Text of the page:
Shares of Silvercorp Metals Inc., battling anonymous charges of accounting fraud, shot higher Thursday -- despite a share price downdraft among other precious metals miners -- after announcing a stock buyback and a cut in the number of shares outstanding.

Silvercorp, based in Canada but operateing almost exclusively in China, said it bought 3.92 million of its common shares at a total cost of $31.29, or an average price of $7.97 (Canadian) per share. The company said it intends to acquire up to 10 million common shares. All shares in the buyback will be cancelled.

The company has about 175.06 million shares outstanding.

The stock shot up in afternoon trading 9.1 percent, or 59 cents, to $7.08. In the last 52 weeks the stock has ranged from a low of $6.50 to a high of $7.23.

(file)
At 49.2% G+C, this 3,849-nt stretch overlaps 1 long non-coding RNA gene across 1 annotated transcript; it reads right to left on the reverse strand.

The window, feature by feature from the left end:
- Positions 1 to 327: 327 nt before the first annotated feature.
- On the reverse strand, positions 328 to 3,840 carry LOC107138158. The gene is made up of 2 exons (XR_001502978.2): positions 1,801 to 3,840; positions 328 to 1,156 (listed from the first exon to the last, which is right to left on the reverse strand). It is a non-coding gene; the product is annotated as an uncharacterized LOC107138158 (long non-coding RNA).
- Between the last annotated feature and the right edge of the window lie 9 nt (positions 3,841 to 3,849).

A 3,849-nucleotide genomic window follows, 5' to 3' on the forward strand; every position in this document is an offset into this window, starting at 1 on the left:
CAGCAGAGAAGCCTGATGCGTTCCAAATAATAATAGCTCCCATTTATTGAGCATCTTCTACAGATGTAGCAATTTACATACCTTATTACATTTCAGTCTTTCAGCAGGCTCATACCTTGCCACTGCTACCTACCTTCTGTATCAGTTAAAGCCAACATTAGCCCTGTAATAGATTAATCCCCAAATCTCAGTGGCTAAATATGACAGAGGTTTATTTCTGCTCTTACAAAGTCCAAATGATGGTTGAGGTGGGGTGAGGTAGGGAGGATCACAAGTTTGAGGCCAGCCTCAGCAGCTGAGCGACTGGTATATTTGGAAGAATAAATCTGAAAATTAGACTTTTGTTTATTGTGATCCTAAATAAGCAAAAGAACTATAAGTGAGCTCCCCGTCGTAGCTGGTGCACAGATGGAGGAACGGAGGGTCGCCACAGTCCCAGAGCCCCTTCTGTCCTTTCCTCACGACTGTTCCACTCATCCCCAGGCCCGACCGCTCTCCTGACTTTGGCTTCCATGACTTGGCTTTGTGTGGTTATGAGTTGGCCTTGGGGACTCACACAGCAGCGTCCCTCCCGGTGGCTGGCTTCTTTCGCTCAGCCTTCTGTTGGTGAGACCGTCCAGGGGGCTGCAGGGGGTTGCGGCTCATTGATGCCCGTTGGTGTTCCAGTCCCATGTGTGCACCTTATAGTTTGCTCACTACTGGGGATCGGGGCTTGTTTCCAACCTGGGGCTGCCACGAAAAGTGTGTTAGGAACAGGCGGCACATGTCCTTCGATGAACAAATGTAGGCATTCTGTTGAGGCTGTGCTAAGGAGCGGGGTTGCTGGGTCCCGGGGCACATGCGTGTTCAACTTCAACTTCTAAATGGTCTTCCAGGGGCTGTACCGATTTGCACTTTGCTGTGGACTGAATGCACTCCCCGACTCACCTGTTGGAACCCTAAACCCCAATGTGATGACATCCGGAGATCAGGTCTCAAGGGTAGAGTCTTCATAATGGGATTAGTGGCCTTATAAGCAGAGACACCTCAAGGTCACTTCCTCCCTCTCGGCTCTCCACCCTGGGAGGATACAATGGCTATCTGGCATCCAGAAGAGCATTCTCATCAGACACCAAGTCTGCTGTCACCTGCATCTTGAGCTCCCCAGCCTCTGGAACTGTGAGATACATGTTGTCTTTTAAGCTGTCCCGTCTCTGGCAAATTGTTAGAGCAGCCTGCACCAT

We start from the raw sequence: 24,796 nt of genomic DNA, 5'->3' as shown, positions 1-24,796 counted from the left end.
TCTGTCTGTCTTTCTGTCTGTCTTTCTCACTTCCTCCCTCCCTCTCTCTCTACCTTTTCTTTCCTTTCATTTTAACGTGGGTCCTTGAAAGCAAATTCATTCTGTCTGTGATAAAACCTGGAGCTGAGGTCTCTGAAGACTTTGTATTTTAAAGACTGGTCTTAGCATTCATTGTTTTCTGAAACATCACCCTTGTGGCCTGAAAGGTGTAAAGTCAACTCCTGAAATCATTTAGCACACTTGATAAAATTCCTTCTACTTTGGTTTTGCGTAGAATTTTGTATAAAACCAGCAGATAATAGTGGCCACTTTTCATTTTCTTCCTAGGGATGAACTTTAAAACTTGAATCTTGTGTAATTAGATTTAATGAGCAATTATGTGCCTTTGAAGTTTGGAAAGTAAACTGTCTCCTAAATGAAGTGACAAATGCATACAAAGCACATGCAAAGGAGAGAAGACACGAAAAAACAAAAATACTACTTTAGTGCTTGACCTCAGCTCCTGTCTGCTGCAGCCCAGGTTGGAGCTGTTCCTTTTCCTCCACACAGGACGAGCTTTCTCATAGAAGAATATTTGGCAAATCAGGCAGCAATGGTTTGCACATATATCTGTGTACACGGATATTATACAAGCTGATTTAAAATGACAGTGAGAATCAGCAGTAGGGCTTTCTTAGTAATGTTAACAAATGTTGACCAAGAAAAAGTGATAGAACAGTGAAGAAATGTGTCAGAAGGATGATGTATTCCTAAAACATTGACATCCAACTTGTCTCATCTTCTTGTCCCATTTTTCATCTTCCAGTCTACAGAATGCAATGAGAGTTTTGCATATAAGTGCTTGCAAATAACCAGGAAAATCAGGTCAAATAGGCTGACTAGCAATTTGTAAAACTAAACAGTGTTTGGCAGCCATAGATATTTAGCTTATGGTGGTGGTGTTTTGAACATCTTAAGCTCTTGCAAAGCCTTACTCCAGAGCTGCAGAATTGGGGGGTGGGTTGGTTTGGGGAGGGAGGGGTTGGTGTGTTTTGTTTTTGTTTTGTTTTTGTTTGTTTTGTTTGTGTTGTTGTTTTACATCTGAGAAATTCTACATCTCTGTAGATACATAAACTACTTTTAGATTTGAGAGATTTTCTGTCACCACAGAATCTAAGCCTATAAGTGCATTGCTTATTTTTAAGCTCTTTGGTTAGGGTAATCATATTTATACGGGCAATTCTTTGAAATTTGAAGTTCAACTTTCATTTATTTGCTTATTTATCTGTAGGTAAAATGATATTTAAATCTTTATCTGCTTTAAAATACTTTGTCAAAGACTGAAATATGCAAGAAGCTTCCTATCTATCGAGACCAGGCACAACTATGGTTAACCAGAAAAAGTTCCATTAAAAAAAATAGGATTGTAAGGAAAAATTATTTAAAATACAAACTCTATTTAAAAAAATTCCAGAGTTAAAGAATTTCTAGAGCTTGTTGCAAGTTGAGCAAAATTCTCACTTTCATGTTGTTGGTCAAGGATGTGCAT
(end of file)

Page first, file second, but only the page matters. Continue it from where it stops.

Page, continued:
The company is purchasing its owns shares because it believes that prevailing market conditions have resulted in Silvercorp's shares being undervalued relative to the immediate and long term value of Silvercorp's portfolio of producing and development properties in China and Canada, the company said in a statement.

The company's stock has plunged 44.5 percent in the last six months as reports circulated that Silvercorp falsified production and income reports. Some of the authors of those reports acknowledged shorting Silvercorp. The company has denied all accusations of deception and vowed to pursue legal remedies against its accusers.